Let me guess. You’re ready to dismiss the Alliance of American Football as a thing.

You saw the headline earlier in this week about the AAF getting a $250 million investment “to save the league” and you’re now under the impression that it’s in major trouble.

You probably saw some headline like this and thought, “well, that was fun while it lasted.”

Here’s hoping you actually took the time to do more than read a headline.

If you did, you would have read that while the league did get Carolina Hurricanes owner Tom Dundon to step in and invest $250 million, it wasn’t as desperate as the headline suggested. As we found out, one of the league’s initial investors backed out. That meant the startup league needed immediate capital because, believe it or not, not everybody just has an entire payroll worth of money sitting in the bank.

The league had enough money to finish its inaugural season and start next season. The initial investor was counted on to grow the league. For whatever reason, those funds weren’t there.

In stepped Dundon, who according to league co-founder and CEO Charlie Ebersol, was one of several potential investors who showed interest after opening weekend.

“After that first week of games, we were at the height of our valuation and were able to dictate our future,” Ebersol said when asked by the Orlando Sentinel if the league was in a financial bind before Dundon bought in. “We are a start-up, and start-ups usually raise money in pieces — there’s a Series A piece, Series B, Series C, etc. After the success of the first week, we had a number of investors come to us and offer us all kinds of different investments. Tom Dundon showed up and said, ‘Do you want to continue to raise Series B, Series C and Series D or do you want to raise Series Infinity right now and be taken care of from now on?’ That was an offer I was not going to refuse.”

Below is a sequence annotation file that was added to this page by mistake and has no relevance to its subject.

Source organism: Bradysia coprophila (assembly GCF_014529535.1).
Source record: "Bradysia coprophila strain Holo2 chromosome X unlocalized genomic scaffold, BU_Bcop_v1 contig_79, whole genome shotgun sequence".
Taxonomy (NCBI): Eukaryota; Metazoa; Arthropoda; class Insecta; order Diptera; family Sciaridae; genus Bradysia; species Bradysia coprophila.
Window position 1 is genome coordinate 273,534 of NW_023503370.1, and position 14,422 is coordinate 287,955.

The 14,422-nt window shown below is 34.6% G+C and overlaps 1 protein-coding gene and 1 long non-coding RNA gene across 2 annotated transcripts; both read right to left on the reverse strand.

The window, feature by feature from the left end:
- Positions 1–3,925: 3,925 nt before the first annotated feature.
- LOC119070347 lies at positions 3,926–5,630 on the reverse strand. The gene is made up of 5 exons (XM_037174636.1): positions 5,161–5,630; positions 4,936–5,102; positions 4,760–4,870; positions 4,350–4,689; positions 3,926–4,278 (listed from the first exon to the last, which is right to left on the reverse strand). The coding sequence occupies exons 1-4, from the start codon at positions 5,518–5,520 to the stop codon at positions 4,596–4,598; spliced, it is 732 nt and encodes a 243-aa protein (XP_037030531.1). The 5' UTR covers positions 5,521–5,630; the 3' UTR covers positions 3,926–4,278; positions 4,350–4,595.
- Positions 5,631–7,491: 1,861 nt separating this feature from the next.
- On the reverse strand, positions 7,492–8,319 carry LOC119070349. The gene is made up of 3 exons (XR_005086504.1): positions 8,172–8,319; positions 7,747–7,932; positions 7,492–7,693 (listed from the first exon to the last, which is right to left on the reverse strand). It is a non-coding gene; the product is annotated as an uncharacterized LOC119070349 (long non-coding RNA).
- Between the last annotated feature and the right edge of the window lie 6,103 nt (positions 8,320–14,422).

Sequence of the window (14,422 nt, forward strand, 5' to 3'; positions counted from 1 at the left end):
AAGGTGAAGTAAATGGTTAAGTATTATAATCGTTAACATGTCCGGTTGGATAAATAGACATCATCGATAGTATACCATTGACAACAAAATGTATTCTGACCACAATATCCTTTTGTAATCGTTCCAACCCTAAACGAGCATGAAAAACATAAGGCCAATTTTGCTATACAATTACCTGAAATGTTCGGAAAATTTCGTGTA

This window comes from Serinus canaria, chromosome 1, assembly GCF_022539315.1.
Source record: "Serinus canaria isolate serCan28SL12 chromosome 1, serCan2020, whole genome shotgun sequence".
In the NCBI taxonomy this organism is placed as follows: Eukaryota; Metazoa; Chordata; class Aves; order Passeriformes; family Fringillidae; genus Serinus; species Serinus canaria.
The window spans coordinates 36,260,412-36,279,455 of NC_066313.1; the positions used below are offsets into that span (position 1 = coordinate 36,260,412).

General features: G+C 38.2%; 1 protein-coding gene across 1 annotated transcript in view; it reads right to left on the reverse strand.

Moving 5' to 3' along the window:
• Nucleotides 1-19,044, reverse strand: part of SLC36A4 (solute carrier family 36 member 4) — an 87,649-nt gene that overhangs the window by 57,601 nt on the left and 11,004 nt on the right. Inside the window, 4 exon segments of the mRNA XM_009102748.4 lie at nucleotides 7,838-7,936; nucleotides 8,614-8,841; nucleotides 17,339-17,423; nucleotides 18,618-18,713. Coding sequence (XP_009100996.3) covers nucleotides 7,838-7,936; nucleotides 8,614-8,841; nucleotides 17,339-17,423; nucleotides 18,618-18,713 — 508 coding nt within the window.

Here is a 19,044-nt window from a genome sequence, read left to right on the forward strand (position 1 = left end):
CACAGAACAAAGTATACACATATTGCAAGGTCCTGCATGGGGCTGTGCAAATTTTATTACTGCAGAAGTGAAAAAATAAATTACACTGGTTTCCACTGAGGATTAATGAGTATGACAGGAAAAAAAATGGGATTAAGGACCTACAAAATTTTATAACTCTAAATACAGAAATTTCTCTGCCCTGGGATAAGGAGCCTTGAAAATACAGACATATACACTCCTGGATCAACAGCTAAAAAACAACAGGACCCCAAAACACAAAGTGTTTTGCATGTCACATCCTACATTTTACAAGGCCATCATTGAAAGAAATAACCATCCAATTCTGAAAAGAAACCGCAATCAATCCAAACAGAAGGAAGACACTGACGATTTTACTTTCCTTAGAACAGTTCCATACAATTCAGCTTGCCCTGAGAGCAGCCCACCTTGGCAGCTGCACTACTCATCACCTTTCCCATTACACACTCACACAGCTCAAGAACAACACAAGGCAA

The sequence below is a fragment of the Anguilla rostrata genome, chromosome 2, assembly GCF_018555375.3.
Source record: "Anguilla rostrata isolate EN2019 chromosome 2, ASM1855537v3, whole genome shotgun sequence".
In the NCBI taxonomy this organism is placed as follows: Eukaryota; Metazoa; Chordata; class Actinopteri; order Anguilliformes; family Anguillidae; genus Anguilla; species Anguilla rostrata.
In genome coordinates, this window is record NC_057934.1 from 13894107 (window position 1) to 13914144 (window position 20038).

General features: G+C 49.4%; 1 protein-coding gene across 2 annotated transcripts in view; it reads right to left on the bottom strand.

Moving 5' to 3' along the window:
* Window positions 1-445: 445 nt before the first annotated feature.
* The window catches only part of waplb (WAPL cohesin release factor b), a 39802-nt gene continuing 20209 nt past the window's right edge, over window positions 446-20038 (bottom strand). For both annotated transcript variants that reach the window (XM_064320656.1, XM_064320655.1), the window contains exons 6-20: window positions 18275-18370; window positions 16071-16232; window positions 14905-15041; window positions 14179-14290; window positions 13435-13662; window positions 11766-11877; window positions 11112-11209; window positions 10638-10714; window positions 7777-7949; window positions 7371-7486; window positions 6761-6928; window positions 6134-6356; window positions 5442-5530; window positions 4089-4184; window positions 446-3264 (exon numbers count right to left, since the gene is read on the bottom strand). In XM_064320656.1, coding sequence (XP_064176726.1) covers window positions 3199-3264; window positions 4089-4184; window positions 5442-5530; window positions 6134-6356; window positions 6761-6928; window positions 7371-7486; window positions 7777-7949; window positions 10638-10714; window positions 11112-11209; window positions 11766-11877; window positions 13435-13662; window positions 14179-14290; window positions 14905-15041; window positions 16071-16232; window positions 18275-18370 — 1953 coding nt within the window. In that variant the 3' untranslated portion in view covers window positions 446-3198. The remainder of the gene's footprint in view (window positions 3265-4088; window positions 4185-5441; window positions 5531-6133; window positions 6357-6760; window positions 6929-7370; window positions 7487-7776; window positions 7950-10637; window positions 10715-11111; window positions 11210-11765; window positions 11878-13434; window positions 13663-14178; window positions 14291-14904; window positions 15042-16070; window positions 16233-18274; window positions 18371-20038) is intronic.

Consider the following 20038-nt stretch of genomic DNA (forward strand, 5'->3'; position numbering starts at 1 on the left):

That’s a little bit different than what some might have assumed, which was that the league came so woefully short of meeting expectations that it was in need of $250 million just to survive. As Steve Spurrier told the Orlando Sentinel, “now the future looks very good.”

Confirmation bias set in with plenty of people who saw the “bailout” headline. After all, this is still a startup. Many expect it to fail just like other pro football leagues. We’re not used to seeing news like that with professional sports because duh, they’re already billion-dollar entities with billionaire investors already on board. The AAF is a professional sports business, albeit one that’s in a totally different situation than established pro sports leagues.

In other words, don’t treat the $250 million investment as an ominous sign for the league.

Credit: Soobum Im-USA TODAY Sports

As I said after Week 1, there are still countless personnel/marketing/financial decisions that are going to determine what the AAF becomes.

For now, it’s a spring football league that has potential to fill a need for the NFL. With the NFL Network broadcasting games, the AAF has already accomplished a key feat by garnering NFL interest as a developmental league. That bodes well for the future because if there is a quality product that could need more financial backing down the road, the NFL could come calling.

Obviously there are still questions about the league moving forward. How much local fans are going to embrace AAF teams is a question, and so is how many people watch when a combination of March Madness and playoff NBA/NHL games are on later in the season.

There are other hurdles that need to be overcome, like the league getting workers’ compensation insurance coverage from a Florida-based company so that the Orlando Apollos can actually practice in their home state. It wouldn’t be ideal to have the face of the league, Spurrier, making a long commute to practice because of an insurance technicality. It’s also not ideal for getting midweek press for what could be the league’s top team.

And the ticket pricing, at least from what I’ve seen, could use some improvement. For example, the Apollos have too many lower-level tickets for sale at $100. And from what I’ve seen as an Orlando resident, there aren’t enough local promotions to drive fans in (kids could be half-priced, UCF students could get discounts, etc.)

But am I still somewhat optimistic about the AAF’s prospects even with those early issues? For sure. It’d be strange if a startup professional sports league didn’t have some financial or logistical issues early on.

I’m still of the belief that the product on the field is better than expected, and that ultimately, this showcase is going to lead to NFL opportunities for the league’s best.

If you were all-in on the AAF before the week that was, one ominous headline shouldn’t have changed that belief. If you were in wait-and-see mode before this week and are now completely over the AAF, I’d question that approach, too.

My suggestion? Read more than a headline to make up your mind about something entering its third week of existence.